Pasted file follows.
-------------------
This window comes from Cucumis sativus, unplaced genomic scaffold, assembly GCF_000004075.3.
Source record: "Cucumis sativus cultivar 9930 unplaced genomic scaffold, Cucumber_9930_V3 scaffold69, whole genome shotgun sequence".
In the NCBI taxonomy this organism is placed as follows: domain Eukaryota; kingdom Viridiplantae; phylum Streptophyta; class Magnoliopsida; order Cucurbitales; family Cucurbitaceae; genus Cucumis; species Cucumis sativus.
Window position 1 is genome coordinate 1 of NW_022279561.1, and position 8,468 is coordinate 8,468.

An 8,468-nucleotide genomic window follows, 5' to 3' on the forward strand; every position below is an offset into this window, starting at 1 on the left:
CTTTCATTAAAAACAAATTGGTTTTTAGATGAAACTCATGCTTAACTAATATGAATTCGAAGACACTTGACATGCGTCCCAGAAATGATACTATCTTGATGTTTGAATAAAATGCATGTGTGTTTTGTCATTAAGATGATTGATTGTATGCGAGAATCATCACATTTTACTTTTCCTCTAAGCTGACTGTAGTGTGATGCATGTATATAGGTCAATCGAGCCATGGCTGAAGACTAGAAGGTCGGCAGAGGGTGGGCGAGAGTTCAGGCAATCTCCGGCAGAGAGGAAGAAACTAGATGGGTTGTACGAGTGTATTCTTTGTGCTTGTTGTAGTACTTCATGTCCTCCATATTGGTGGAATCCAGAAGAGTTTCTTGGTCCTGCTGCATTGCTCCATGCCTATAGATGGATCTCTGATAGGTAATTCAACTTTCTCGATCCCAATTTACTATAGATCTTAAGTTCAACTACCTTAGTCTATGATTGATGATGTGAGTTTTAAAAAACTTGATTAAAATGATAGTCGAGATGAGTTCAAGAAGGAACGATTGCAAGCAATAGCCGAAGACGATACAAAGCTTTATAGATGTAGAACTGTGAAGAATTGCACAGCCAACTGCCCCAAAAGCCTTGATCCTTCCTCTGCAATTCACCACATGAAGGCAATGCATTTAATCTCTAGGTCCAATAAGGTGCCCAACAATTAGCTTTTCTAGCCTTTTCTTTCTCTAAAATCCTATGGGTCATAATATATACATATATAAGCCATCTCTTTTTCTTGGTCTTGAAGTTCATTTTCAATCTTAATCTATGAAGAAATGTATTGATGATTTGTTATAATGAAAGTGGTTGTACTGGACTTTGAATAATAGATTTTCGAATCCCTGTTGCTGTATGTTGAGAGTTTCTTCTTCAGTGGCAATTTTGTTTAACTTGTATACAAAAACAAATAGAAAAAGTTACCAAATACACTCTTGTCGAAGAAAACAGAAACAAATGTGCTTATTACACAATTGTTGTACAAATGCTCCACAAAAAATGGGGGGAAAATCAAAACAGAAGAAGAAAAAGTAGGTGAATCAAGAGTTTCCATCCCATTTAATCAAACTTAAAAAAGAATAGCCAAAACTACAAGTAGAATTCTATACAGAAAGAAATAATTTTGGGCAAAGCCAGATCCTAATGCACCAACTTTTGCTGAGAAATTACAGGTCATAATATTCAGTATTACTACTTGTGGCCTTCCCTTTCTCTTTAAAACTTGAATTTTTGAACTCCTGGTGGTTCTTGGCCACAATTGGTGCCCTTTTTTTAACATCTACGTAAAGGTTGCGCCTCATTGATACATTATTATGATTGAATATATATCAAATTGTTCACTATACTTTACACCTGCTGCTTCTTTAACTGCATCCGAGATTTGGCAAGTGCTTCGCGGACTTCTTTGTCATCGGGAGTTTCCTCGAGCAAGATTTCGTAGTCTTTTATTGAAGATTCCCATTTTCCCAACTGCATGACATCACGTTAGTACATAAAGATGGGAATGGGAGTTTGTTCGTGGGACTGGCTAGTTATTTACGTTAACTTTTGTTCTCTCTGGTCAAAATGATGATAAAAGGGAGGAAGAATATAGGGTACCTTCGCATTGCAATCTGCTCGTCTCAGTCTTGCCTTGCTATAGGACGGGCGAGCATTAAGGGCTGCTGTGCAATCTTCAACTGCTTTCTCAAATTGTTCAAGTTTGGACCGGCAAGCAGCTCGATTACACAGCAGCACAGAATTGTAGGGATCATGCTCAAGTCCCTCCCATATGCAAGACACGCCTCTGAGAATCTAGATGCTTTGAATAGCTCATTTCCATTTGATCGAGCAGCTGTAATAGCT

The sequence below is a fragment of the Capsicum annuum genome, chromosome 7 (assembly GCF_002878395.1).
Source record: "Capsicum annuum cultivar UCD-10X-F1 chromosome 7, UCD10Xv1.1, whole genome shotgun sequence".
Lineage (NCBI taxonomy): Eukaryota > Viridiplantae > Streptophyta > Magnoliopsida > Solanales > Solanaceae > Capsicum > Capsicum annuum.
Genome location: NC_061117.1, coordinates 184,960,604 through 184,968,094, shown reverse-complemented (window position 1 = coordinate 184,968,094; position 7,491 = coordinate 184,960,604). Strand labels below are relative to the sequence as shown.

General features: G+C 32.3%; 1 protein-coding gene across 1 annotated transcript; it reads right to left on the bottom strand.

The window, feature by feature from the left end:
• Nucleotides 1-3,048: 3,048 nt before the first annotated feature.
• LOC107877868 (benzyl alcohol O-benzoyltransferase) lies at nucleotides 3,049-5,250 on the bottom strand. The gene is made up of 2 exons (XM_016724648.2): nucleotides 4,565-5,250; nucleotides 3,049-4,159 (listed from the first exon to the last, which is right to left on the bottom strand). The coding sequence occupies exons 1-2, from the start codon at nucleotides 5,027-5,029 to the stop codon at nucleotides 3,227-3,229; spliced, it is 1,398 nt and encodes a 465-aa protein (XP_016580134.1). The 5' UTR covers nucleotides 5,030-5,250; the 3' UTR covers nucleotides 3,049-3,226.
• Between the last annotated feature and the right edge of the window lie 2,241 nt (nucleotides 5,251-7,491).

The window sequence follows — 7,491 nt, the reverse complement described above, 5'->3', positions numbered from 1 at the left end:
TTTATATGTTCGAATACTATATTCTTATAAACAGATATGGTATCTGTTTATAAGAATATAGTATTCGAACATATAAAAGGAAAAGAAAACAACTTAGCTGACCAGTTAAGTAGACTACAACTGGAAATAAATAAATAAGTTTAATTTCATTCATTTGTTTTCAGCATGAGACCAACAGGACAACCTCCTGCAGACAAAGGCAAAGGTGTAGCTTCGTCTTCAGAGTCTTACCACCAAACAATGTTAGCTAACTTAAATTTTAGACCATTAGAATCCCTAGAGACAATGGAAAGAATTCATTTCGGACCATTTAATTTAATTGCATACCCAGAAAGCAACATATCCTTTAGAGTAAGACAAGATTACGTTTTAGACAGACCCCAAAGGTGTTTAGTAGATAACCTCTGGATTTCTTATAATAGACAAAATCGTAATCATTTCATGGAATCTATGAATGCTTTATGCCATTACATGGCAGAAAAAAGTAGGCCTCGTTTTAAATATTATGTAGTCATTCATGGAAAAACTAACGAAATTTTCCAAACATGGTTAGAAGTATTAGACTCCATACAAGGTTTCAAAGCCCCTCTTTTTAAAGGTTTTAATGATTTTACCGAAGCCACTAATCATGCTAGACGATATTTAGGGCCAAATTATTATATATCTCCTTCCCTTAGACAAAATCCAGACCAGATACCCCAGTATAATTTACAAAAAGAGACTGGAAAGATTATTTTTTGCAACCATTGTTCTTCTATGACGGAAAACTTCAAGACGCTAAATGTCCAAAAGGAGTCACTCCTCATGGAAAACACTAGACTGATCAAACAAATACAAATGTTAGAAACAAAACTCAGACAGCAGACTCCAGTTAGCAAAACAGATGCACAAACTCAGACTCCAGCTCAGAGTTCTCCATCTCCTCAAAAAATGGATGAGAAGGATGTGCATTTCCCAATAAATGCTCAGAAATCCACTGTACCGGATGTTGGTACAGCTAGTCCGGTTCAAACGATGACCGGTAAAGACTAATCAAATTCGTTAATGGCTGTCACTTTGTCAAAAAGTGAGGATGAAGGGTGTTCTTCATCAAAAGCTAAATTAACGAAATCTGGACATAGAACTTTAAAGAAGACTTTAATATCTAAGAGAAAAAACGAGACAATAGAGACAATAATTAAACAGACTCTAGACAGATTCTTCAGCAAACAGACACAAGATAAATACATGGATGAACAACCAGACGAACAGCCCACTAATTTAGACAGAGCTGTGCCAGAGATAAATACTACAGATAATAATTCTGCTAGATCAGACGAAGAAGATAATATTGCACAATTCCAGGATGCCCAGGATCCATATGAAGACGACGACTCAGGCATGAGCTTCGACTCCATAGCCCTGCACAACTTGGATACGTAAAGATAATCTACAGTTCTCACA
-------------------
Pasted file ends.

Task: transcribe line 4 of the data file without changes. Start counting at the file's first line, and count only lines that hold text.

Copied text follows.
Window position 1 is genome coordinate 1 of NW_022279561.1, and position 8,468 is coordinate 8,468.